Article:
Gordon B. Chamberlain CdeP 1956 is this issue's winner.
The year is 1739. Three married couples, all savvy horsemen and horsewomen, go to market and each buy some horses. Each buys as many horses as he or she pays in shillings for one horse. Each husband spends altogether 3 more guineas than his wife. The women are Elouise, Katyana, and Celeste; the men are Harold, Chauncey, and Philip. Harold buys 23 more horses than Katya, while Chauncey buys 11 more horses than Elouise. What is the name of each man’s wife?
The Winning Response
To the Editor(s): In the Spring 2017 puzzle (page 9), which arrived in the mail today, (1) Philip is married to "Elouise" (my generation not only spelled her name right but knew her location at the Plaza). He buys 8 horses @ 8 s., she one @ 1 s.; (8 x 8) - (1 x 1) = 64 - 1 = 63 shillings = 3 guineas @ 21 shillings. (Like the puzzlemaker, I ignore the fact that in 1739, guineas were gold and shillings silver, so that the ratio varied). (2) Chauncey (probably not an accepted Christian name in 1739) is married to Katya (who apparently has crossed time and space to drop in from War and Peace). He buys 12 horses @ 12 s., she 9 @ 9 s.; (12 x 12) - (9 x 9) = 144 - 81 = 63 shillings again. (3) Harold is married to Celeste (sounds like a French maid in a thriller). He buys 32 horses @ 32 s., she 31 @ 31 s.; (32 x 32) - (31 x 31) = 1,024 - 961 = 63 s. Harold's 32 horses are 23 more than Katya's 9; Chauncey's 12 are 11 more than "Elouise's" one. Rah, rah, Casa Piedra! --Gordon B. Chamberlain CdeP 1956.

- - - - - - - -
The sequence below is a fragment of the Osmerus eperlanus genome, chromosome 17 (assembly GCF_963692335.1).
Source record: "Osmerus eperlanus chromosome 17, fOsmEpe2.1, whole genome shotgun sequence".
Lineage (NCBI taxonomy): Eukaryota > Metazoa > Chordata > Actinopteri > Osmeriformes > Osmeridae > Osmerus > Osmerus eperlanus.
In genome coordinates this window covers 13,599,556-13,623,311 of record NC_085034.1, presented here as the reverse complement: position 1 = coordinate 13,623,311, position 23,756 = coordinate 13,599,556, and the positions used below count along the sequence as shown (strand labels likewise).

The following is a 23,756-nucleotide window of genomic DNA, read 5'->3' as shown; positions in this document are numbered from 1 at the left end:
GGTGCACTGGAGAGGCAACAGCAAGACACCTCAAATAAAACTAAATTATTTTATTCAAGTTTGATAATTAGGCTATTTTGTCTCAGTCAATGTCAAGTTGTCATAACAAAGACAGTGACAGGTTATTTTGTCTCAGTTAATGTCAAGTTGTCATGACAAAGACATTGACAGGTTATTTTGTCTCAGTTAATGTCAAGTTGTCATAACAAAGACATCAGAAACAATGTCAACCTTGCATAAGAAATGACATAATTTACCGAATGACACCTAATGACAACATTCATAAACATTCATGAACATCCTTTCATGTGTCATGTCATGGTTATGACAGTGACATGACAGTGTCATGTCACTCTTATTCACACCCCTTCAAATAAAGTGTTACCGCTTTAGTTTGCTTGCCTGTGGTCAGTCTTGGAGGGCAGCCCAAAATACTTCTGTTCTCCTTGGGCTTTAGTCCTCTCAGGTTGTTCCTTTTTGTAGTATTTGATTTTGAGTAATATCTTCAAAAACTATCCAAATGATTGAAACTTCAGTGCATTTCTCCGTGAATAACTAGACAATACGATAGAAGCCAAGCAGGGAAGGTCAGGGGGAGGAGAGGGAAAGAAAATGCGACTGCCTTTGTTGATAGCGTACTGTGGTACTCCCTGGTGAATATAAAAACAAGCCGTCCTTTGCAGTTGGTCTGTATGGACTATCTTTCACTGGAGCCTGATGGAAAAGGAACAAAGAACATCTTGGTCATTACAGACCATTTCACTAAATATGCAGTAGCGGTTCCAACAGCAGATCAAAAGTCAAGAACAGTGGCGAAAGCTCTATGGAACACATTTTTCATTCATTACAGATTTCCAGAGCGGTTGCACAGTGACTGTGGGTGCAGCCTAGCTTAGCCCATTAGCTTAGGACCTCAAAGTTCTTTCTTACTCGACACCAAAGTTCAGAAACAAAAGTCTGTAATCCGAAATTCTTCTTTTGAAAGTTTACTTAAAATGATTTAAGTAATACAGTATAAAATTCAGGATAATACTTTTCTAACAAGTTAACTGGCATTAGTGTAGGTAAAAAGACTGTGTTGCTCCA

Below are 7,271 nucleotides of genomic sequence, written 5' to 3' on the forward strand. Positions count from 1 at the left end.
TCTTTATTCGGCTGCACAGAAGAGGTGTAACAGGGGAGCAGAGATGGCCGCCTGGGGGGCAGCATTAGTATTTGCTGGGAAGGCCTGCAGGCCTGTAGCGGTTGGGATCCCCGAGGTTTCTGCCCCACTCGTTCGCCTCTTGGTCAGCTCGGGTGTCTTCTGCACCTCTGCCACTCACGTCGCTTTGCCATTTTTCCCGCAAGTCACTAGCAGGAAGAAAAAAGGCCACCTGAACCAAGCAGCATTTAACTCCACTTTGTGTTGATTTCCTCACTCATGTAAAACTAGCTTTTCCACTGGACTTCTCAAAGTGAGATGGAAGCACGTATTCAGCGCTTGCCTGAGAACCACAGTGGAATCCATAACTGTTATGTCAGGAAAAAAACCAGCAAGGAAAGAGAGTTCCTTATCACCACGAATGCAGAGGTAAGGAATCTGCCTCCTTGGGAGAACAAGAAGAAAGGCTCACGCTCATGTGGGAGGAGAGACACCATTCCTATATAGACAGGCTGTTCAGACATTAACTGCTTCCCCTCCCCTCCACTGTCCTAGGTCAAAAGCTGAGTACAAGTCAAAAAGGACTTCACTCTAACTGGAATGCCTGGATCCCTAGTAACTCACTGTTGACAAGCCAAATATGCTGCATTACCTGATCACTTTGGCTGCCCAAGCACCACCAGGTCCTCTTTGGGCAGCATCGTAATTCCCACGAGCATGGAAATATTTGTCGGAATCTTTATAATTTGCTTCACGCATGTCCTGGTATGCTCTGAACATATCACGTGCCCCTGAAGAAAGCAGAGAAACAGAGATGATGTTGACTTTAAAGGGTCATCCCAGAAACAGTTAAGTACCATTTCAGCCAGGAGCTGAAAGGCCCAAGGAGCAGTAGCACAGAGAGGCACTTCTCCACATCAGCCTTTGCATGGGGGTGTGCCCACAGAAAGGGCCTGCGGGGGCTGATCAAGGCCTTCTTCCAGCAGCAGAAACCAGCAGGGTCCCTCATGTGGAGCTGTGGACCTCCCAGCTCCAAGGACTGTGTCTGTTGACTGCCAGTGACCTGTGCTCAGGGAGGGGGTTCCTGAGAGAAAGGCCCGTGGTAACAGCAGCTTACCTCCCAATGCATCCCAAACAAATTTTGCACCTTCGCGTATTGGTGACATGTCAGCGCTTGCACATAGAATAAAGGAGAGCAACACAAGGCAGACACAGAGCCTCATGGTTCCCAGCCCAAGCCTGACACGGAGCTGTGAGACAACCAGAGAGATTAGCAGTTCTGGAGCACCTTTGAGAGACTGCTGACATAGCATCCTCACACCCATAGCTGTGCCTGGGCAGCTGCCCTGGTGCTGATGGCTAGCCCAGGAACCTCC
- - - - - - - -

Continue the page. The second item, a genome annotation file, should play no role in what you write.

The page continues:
Once again, thanks go to Kurt Meyer for supplying and adjudicating these confounding conundrums.